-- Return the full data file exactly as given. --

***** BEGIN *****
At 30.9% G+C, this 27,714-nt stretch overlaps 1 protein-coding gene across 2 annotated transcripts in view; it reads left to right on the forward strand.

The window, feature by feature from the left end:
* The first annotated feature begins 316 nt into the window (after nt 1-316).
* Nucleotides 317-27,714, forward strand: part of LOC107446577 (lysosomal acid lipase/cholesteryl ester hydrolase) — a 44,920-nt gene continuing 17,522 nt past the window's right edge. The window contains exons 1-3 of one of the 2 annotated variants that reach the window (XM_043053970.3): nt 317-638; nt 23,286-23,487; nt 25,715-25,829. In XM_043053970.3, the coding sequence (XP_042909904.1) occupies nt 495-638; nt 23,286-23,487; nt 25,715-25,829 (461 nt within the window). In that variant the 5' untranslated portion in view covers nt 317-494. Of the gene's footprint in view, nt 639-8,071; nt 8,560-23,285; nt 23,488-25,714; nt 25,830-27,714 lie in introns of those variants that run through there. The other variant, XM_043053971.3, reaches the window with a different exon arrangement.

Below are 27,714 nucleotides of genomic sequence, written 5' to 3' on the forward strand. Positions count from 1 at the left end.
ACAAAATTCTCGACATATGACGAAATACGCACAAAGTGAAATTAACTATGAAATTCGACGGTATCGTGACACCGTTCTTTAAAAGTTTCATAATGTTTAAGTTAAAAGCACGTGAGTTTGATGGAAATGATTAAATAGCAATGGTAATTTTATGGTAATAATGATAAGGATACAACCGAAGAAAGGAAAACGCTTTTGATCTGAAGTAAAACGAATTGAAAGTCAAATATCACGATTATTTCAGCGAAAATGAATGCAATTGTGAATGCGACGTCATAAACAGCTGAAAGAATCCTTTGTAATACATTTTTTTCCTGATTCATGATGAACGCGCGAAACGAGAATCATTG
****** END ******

At 30.9% G+C, this 27,714-nt stretch overlaps 1 protein-coding gene across 2 annotated transcripts in view; it reads left to right on the forward strand.

The window, feature by feature from the left end:
* The first annotated feature begins 316 nt into the window (after nt 1-316).
* Nucleotides 317-27,714, forward strand: part of LOC107446577 (lysosomal acid lipase/cholesteryl ester hydrolase) — a 44,920-nt gene continuing 17,522 nt past the window's right edge. The window contains exons 1-3 of one of the 2 annotated variants that reach the window (XM_043053970.3): nt 317-638; nt 23,286-23,487; nt 25,715-25,829. In XM_043053970.3, the coding sequence (XP_042909904.1) occupies nt 495-638; nt 23,286-23,487; nt 25,715-25,829 (461 nt within the window). In that variant the 5' untranslated portion in view covers nt 317-494. Of the gene's footprint in view, nt 639-8,071; nt 8,560-23,285; nt 23,488-25,714; nt 25,830-27,714 lie in introns of those variants that run through there. The other variant, XM_043053971.3, reaches the window with a different exon arrangement.

Below are 27,714 nucleotides of genomic sequence, written 5' to 3' on the forward strand. Positions count from 1 at the left end.
ACAAAATTCTCGACATATGACGAAATACGCACAAAGTGAAATTAACTATGAAATTCGACGGTATCGTGACACCGTTCTTTAAAAGTTTCATAATGTTTAAGTTAAAAGCACGTGAGTTTGATGGAAATGATTAAATAGCAATGGTAATTTTATGGTAATAATGATAAGGATACAACCGAAGAAAGGAAAACGCTTTTGATCTGAAGTAAAACGAATTGAAAGTCAAATATCACGATTATTTCAGCGAAAATGAATGCAATTGTGAATGCGACGTCATAAACAGCTGAAAGAATCCTTTGTAATACATTTTTTTCCTGATTCATGATGAACGCGCGAAACGAGAATCATTG